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3/17/2024    A TALE OF TWO CITIES        Alliance Theatre



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It was the best of times, it was the worst of times, it was the age of wisdom, it was the age of foolishness, it was the epoch of belief, it was the epoch of incredulity, it was the season of Light, it was the season of Darkness, it was the spring of hope, it was the winter of despair, we had everything before us, we had nothing before us, we were all going direct to Heaven, we were all going direct the other way—in short, the period was so far like the present period, that some of its noisiest authorities insisted on its being received, for good or for evil, in the superlative degree of comparison only.


This is perhaps the most famous opening of any Dickens novel – some would say of any novel.  A series of paradoxical constructs, embodying the oppositional dichotomies of existence, rooted in a history that occurred before Dickens was born, yet weaving a new relevance to Dickens’ readers’ times continuously since its first serialization in 1859.  That skein of history can conceivably be unwound unto the present day, with its January 6 insurrection/protest and our contemporary penchant for demonizing those with whom we disagree -- one of our presidential candidates even promising a “bloodbath” if he loses.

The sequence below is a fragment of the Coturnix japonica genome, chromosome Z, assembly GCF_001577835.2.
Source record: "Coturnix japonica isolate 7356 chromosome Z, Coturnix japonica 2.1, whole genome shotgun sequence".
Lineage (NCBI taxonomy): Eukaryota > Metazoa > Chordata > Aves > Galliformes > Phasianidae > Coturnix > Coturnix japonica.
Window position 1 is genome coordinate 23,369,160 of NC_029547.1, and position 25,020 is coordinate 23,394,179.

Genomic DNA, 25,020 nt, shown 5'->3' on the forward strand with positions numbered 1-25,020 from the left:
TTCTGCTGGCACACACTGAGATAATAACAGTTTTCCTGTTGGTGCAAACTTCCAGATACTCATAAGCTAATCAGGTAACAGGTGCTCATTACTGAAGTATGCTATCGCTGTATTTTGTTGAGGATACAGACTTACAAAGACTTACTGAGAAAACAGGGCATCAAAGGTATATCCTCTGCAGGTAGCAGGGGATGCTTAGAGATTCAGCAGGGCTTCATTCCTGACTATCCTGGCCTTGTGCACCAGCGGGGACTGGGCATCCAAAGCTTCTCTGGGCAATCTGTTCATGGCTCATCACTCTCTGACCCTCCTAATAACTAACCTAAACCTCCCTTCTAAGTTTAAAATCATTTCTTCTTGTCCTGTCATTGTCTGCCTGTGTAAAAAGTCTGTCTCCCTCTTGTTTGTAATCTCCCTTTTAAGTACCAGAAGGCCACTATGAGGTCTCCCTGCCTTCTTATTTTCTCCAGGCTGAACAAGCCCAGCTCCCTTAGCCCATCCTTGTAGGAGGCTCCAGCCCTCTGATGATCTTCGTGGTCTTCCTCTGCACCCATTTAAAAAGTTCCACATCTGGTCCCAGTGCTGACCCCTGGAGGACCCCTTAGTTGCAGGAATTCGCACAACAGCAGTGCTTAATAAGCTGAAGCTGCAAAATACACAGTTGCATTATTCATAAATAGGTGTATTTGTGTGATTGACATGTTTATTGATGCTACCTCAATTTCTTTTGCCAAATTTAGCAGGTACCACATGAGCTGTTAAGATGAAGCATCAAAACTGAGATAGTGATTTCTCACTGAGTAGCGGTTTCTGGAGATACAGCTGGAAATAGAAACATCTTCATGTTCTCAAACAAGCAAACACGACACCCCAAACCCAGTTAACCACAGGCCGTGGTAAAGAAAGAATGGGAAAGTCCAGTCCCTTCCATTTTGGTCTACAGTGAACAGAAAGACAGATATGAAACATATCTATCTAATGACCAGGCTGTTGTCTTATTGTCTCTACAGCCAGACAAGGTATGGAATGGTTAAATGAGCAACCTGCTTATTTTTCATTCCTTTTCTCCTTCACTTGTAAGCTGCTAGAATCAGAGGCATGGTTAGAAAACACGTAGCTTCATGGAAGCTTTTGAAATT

Are we due for an American “Reign of Terror?’


That question is very much on the mind of playwright Brendan Pelsue, who has knitted together a gripping and effective stage adaptation of Dickens’ classic.  Gone is

is the Nicholas Nickleby format, in which a group of actors drop into and out of narrator-mode to tell the original story (more or less) intact, a format seen in Barbara Field’s adaptation of Great Expectations and a version of Tale of Two Cities staged in Harrisburg PA in 1991 (or was it 1992?  Archives are sketchy).  Nothing is wrong with that format and I have fond memories of sitting through all nine hours of Nickleby during its 1987 revival.